Pros: excellent dialogue, engaging themes, wonderfully written
Cons: none- though old British literature may not appeal to everyone.
Its a shame that Marlowes career was cut short due to his death from involvement in some bar fight. Marlowe is not nearly as prolific as Shakespeare was, but some scholars (namely my British lit professor and his sources) have considered him a playwright with the talent to have rivaled Shakespeares popularity if only he had lived longer.
Dr. Faustus is one of Marlowes greatest plays. It has been considered the most or least Christian play that Marlowe has ever produced, and the dichotomy of possibilities that Marlow manages to leave open for interpretation is stunningly executed. Dr. Faustus essentially is the epitome of the Renaissance man; he is a believer and lover of knowledge. As a doctor of his time, he delves into the knowledge of black magic, because he finds it something tangible, as opposed to the mysticism and mystery of Christianity, which is intangible. In doing so, he delves into the dark arts, and summons the devil in this rather eloquent but creepy Latin incantation and Mephastophilis, a minion of Lucifer, comes to bid his wishes. Dr. Faustus makes a deal with the devil by signing his own name in blood, trading his soul for 24 years of the devils powers. We often ask why, only 24 years, but the idea was that 24 years was nearly a full life time during the age this was written in, and would have been considered a rather long period of time. The play then summarizes his petty exploits with his powers, demonstrating what he does for those 24 years, and finishes in a last tragic, but questionably self-damning moment. With Dr. Faustus last hour is near, he must complete his end of the bargain, to be eternally condemned to the fiery depths of hell.
It might just sound like a very Christian play. Dr. Faustus basically played with black magic, and through it got burnt. But the ideas that Marlowe is trying to show are far more complex than that. Throughout the whole play, there is this constant psychomachia (battle of the mind) going on between Dr. Faustus always present option of seeking God and obtaining salvation, presented by the good angel, and an evil angel, whom convinces Faustus that he is already forever damned despite what he does. The psychomachia leave open numerous points of interpretation. Is Faustus the victim or the perpetrator of his own destiny? The plays shining moments, come when he cries out near the end:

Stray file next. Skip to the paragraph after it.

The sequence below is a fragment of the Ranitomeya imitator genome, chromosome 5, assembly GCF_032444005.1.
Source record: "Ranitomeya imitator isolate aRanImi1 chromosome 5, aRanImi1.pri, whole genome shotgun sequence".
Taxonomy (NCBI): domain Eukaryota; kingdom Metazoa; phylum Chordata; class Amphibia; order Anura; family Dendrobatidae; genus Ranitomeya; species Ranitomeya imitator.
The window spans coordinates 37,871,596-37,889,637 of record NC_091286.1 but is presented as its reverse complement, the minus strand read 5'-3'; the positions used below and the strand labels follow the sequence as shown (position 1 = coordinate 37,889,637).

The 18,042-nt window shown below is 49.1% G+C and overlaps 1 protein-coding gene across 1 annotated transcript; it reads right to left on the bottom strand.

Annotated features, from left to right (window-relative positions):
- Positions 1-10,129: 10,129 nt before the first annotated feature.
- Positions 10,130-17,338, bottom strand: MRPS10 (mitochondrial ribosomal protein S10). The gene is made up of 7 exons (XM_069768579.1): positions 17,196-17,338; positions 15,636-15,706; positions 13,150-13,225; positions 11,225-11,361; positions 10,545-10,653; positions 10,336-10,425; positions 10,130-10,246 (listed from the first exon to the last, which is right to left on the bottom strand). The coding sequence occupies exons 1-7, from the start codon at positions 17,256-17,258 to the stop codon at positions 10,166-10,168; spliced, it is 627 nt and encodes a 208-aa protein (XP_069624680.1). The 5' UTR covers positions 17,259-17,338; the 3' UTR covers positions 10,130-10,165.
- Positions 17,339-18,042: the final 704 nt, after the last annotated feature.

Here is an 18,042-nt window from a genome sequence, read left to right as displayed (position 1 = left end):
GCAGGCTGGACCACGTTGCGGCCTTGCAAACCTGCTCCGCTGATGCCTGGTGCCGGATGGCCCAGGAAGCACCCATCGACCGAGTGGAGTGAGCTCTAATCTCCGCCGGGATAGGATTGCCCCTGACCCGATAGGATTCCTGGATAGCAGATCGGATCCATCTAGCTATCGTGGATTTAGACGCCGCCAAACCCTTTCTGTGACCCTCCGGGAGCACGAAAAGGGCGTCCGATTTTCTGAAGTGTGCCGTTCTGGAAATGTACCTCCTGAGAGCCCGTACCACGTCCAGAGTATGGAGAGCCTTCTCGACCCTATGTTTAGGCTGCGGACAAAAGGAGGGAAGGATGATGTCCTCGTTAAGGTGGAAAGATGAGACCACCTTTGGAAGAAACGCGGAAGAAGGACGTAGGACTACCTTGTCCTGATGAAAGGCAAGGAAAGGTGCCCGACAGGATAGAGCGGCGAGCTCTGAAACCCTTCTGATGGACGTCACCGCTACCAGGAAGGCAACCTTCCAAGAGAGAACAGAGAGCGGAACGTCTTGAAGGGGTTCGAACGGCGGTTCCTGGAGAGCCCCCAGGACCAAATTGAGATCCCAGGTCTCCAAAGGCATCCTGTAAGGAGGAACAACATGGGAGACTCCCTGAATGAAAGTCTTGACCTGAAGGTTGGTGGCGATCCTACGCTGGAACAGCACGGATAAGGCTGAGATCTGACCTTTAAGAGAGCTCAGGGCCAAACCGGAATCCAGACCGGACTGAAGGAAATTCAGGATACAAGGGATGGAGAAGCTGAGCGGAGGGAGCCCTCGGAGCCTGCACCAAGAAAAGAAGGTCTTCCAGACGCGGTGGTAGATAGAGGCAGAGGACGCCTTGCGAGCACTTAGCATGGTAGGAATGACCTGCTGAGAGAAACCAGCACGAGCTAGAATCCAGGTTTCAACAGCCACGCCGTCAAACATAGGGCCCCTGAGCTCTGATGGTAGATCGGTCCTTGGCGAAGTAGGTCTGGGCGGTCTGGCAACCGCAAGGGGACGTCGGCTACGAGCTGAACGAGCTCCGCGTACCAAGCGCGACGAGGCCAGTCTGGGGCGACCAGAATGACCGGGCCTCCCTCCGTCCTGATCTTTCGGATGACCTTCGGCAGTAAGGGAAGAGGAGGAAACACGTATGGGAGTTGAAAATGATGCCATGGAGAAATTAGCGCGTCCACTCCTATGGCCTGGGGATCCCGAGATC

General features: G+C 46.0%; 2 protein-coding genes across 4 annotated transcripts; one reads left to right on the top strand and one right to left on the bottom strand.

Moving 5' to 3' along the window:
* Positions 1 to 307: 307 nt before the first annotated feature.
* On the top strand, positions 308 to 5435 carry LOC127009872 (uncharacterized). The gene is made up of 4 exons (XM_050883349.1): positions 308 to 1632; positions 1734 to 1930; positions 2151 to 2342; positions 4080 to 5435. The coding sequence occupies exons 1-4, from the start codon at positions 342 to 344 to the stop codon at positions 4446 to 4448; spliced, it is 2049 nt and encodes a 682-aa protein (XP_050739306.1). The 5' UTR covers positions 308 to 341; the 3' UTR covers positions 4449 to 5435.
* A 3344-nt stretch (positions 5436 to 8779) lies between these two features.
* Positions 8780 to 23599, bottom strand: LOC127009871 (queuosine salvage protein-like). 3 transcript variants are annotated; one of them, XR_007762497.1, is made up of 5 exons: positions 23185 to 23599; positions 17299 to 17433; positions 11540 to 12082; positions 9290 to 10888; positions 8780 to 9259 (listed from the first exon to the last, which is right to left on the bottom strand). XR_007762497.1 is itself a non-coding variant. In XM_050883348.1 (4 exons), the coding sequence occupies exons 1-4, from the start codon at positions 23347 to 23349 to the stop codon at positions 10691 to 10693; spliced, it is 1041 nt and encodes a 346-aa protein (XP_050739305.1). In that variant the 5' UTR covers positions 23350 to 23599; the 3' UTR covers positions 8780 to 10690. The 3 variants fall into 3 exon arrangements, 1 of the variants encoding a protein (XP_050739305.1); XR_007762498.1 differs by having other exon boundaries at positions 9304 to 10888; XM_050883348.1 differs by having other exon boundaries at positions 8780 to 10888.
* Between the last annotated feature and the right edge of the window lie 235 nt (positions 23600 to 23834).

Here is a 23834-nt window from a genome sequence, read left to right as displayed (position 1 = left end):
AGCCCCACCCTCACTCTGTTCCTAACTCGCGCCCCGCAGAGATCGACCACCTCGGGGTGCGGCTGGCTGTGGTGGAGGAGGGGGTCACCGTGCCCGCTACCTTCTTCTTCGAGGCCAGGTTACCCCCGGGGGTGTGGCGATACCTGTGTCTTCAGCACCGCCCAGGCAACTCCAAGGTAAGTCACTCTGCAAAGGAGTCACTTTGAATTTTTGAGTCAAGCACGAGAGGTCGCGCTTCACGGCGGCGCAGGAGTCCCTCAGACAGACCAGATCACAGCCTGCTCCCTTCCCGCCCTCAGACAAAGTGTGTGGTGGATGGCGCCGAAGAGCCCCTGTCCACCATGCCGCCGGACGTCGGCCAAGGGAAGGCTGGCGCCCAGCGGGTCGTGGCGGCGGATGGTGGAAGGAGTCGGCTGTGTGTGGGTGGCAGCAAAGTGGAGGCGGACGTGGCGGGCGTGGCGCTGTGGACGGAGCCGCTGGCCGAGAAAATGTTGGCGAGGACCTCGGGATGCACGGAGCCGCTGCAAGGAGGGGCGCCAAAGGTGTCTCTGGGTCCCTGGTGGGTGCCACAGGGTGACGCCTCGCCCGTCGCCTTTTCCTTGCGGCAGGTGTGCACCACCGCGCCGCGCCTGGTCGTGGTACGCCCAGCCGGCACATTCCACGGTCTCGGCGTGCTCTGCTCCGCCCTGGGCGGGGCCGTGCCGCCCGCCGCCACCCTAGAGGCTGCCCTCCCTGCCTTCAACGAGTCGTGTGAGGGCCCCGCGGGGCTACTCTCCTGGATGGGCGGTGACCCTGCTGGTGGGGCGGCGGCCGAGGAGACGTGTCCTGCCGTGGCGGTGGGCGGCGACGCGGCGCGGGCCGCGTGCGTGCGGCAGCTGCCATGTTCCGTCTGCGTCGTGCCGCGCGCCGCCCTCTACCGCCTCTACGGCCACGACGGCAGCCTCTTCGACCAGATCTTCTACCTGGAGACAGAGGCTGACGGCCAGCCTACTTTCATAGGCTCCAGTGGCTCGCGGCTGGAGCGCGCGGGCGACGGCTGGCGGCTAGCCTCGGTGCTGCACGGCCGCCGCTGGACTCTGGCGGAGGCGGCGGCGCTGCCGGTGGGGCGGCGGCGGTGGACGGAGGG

The stars move still, time runs, the clock will strike,
the devil will come, and Faustus must be damned.
O, Ill leap up to God! Who pulls me down?
Indeed, who does pull Faustus down? Is it the fact we all have sinned and are already condemned? Is religion folly for no matter what the condemned do, they will end up in hell? Or is it Faustus refusal to enter heaven entirely the act of his own free will? Marlowe masterfully executes this bewilderingly complex dialogue on religion through a play in such an entertaining and wonderfully versed manner. Dr Faustus is relevant just as so in our modern society, asking the never answered questions of religion.
The play is edited well by Roma Gill for modern interpretation. He smartly keeps the plays most powerful lines intact in their original Latin, unlike some other editors, whom translate such directly into the text. In addition Gill also explains a few keywords here and there so that readers arent left in the dark about some of the plays more obscure lines.
I highly recommend this book, British literature scholar or not, it is chock full of interesting ideas, eloquent speech, and filled with wit and creativity. In addition to that, it is quite short and readable in only a few hours. Perhaps better watched on a stage as it was meant to be, Dr Faustus was still a delight for me to read. Highly recommended to all literary fans, this is not a play to be missed.